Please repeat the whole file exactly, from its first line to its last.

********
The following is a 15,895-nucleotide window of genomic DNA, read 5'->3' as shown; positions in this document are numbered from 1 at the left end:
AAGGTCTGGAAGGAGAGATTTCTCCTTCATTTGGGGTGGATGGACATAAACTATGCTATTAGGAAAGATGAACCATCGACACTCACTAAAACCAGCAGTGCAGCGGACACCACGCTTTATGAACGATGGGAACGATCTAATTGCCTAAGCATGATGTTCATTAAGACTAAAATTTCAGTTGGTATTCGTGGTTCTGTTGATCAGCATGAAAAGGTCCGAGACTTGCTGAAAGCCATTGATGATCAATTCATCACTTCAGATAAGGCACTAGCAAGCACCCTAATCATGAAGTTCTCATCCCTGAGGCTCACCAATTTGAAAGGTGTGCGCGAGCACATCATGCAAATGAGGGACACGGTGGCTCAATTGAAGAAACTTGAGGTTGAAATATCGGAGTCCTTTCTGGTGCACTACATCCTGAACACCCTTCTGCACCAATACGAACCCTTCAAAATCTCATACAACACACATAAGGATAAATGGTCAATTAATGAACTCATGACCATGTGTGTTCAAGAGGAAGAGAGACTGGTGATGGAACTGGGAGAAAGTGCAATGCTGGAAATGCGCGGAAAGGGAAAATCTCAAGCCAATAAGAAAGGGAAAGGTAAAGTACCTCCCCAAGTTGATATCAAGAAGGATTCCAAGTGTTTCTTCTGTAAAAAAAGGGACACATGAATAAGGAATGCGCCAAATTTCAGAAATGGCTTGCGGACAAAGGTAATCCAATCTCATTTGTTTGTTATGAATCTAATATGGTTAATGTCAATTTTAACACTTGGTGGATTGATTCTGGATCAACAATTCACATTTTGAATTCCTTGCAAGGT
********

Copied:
The following is a 15,895-nucleotide window of genomic DNA, read 5'->3' as shown; positions in this document are numbered from 1 at the left end:
AAGGTCTGGAAGGAGAGATTTCTCCTTCATTTGGGGTGGATGGACATAAACTATGCTATTAGGAAAGATGAACCATCGACACTCACTAAAACCAGCAGTGCAGCGGACACCACGCTTTATGAACGATGGGAACGATCTAATTGCCTAAGCATGATGTTCATTAAGACTAAAATTTCAGTTGGTATTCGTGGTTCTGTTGATCAGCATGAAAAGGTCCGAGACTTGCTGAAAGCCATTGATGATCAATTCATCACTTCAGATAAGGCACTAGCAAGCACCCTAATCATGAAGTTCTCATCCCTGAGGCTCACCAATTTGAAAGGTGTGCGCGAGCACATCATGCAAATGAGGGACACGGTGGCTCAATTGAAGAAACTTGAGGTTGAAATATCGGAGTCCTTTCTGGTGCACTACATCCTGAACACCCTTCTGCACCAATACGAACCCTTCAAAATCTCATACAACACACATAAGGATAAATGGTCAATTAATGAACTCATGACCATGTGTGTTCAAGAGGAAGAGAGACTGGTGATGGAACTGGGAGAAAGTGCAATGCTGGAAATGCGCGGAAAGGGAAAATCTCAAGCCAATAAGAAAGGGAAAGGTAAAGTACCTCCCCAAGTTGATATCAAGAAGGATTCCAAGTGTTTCTTCTGTAAAAAAAGGGACACATGAATAAGGAATGCGCCAAATTTCAGAAATGGCTTGCGGACAAAGGTAATCCAATCTCATTTGTTTGTTATGAATCTAATATGGTTAATGTCAATTTTAACACTTGGTGGATTGATTCTGGATCAACAATTCACATTTTGAATTCCTTGCAAGGT